george & eliza crowe

George Crow and his wife Emma. He was a coal miner. She was from a nailmaking family.

George Crow is the son of Timothy’s youngest daughter, Mary, born in 1838, two years before her marriage to Charles Pickering. George’s siblings are all Pickerings. As to whether Charles is George’s father I’d hazard a guess that he’s not. None of the indicators are there. It was common for bastards to have the surname of their father as a middle name, but George had no middle name. Also, if Mary and Charles were going to get married after George’s birth, it’s not likely they’d have waited two years. Neither George’s birth certificate nor his marriage certificate name a father, so I draw my own conclusion.

Unlike my characters I don’t think there would have been much magic in my ancestors’ lives.

Now that I’ve finished writing the Rowankind trilogy, and my next book after that is written, my mind is turning towards writing something new. Am I going to stick to the past or travel into the future? I’ve got a few interesting characters in my family tree such as Fletcher Fletcher who was a colliery engine wright and whose third wife, Ann Randle, was listed as a schoolmistress on the 1861 census. There’s Moses Lockyer, born around 1600 in Radstock, Somerset, who married Mary Wiles, had nine children and lived through the English Civil War.

Inspiration for a story? Maybe. It’s certainly worth looking into my family history a little more closely while I’m contemplating my next book.

Advertisements

About Jacey Bedford

Jacey Bedford maintains this blog. She is a writer of science fiction and fantasy (www.jaceybedford.co.uk), the secretary of Milford SF Writers (www.milfordSF.co.uk), a singer (www.artisan-harmony.com) and a music agent booking UK tours and concerts for folk performers (www.jacey-bedford.com). She's also a Home Office / Border Agency licensed sponsor processing UK work permits (Certificate of Sponsorship).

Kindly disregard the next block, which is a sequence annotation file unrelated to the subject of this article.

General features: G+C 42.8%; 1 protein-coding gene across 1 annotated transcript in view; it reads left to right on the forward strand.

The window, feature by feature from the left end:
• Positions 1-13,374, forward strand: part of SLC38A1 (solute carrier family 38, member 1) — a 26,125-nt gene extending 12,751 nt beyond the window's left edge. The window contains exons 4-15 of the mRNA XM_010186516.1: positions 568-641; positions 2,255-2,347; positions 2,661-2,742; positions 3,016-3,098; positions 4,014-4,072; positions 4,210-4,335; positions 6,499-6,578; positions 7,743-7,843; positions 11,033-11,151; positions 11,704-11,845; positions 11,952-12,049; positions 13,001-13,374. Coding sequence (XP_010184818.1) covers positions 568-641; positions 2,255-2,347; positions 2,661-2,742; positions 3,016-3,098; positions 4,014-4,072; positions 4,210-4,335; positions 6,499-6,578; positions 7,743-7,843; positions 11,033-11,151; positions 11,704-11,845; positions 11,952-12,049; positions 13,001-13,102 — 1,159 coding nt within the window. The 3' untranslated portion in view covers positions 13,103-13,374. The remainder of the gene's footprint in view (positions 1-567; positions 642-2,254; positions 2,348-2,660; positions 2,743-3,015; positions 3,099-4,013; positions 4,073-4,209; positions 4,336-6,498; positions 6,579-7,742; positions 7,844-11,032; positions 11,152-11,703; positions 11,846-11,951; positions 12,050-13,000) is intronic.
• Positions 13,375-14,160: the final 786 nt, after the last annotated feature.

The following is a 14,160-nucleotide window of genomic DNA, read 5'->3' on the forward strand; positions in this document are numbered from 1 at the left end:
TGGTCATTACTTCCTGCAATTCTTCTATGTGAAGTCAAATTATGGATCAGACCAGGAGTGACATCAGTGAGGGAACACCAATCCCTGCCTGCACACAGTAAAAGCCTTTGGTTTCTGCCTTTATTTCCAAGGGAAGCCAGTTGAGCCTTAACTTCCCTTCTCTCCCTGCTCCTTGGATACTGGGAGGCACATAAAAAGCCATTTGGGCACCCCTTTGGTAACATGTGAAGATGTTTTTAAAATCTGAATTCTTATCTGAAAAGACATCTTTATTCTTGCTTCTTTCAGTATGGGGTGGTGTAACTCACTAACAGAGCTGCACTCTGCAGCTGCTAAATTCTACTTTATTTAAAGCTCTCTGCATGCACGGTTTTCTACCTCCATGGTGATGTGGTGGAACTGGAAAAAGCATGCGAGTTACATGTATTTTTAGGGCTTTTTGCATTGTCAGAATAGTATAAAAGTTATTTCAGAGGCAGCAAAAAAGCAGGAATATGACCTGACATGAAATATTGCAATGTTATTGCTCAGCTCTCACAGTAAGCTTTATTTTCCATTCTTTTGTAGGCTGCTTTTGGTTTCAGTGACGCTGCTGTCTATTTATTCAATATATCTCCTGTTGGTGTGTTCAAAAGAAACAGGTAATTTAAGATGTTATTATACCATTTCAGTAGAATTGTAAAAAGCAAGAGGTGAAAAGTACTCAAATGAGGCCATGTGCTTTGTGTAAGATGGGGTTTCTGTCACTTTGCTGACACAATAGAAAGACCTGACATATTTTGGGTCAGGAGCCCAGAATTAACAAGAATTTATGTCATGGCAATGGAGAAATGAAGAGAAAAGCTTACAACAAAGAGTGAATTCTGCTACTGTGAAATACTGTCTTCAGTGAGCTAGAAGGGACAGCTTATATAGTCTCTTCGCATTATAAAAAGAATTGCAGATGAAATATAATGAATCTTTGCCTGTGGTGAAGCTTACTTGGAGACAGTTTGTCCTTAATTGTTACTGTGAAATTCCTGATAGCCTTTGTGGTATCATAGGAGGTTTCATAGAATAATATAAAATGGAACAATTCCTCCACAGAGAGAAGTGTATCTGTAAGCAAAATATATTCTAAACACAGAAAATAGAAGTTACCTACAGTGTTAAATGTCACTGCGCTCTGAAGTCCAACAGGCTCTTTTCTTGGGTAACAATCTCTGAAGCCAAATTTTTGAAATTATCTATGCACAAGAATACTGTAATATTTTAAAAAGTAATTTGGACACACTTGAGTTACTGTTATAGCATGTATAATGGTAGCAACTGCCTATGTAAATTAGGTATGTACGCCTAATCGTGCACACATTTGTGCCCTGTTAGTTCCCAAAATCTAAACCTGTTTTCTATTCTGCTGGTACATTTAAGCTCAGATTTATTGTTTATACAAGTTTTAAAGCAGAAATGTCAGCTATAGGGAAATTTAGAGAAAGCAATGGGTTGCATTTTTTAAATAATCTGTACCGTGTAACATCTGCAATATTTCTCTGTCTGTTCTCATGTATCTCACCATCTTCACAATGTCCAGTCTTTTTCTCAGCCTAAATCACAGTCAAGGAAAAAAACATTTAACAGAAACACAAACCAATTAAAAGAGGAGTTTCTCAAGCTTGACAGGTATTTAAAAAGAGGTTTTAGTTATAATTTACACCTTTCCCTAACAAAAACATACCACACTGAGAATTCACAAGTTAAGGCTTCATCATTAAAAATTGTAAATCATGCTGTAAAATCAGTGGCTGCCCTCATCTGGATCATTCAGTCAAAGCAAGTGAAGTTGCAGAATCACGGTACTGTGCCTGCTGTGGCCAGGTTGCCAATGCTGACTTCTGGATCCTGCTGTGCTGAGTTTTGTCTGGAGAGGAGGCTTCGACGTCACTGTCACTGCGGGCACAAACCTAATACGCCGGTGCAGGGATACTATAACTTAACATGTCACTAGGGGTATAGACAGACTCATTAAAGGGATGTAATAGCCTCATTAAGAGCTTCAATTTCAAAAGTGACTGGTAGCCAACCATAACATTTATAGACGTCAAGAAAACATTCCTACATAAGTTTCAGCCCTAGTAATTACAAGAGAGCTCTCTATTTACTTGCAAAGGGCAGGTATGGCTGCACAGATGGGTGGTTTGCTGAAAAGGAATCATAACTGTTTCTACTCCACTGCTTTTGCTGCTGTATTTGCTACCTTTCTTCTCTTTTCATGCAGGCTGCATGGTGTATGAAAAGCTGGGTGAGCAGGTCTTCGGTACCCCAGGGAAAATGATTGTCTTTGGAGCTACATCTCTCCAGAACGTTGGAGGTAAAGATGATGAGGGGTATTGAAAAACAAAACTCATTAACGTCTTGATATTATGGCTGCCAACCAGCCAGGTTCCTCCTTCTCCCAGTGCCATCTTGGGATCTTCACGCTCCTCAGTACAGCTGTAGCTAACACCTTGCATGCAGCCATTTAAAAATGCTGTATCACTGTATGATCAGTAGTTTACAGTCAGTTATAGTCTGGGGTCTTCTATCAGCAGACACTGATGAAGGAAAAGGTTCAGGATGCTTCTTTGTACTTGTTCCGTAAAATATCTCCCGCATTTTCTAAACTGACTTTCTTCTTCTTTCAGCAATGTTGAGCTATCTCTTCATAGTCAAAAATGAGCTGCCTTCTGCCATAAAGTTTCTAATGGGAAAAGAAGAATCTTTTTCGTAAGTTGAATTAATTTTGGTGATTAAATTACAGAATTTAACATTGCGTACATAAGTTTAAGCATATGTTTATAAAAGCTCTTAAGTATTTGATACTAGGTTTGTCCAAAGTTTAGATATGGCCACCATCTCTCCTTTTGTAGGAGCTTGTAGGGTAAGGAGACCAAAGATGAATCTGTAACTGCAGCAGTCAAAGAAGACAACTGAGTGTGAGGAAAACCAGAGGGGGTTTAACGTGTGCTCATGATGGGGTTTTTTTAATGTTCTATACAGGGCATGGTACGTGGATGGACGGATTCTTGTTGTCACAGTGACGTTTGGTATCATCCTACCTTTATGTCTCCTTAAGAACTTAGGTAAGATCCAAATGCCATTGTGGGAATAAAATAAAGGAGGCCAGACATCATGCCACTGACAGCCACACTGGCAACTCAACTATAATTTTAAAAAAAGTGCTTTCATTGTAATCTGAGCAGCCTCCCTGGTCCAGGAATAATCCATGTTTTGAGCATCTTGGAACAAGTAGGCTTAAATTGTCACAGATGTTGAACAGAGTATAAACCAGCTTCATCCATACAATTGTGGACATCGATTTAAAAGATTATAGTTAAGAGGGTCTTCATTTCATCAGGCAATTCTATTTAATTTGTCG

This entry was posted in fantasy, science fiction, writing and tagged , , , , , , , , . Bookmark the permalink.

5 Responses to What times we’ve lived through.

  1. dergullen says:

    Lovely pictures and stories. My parents did a lot of ancestry research and discovered we come form an ancient and honourable line of agricultural workers.
    I wondered – what does the ton mean?

    • Jacey Bedford says:

      Ah, I see you don’t read Regency Romance. The ‘ton’ was the glittering high society of the day – the ones who got vouchers to attend Almacks and rubbed shoulders with Beau Brummell.

  2. Pingback: #Sunday Post – 27th May, 2018 #Brainfluffbookblog | Brainfluff

  3. sjhigbee says:

    I really love those old pictures – they always have such a lot of sharp detail and the sepia colour is beautiful. What a treat to have such a catalogue of pictures of your ancestors:). I think it’s a lovely idea to incorporate some of your family history into your next story.

    • Jacey Bedford says:

      Yes the family photos are a treasure. My grandma gave me some of them, and the rest i collected from various family members. I’ve got three sets of great-great grandparents photographed in their Victorian splendour. When I’m searching for suitable names for walk-on characters I often look down my family history list, especially if I’ve got ancestors in the right geographical area. Thusd when I needed participants for a riot in Somerset I enlisted Lockyers and Prattens.

Leave a Reply

Fill in your details below or click an icon to log in:

WordPress.com Logo

You are commenting using your WordPress.com account. Log Out /  Change )

Google+ photo

You are commenting using your Google+ account. Log Out /  Change )

Twitter picture

You are commenting using your Twitter account. Log Out /  Change )

Facebook photo

You are commenting using your Facebook account. Log Out /  Change )

w

Connecting to %s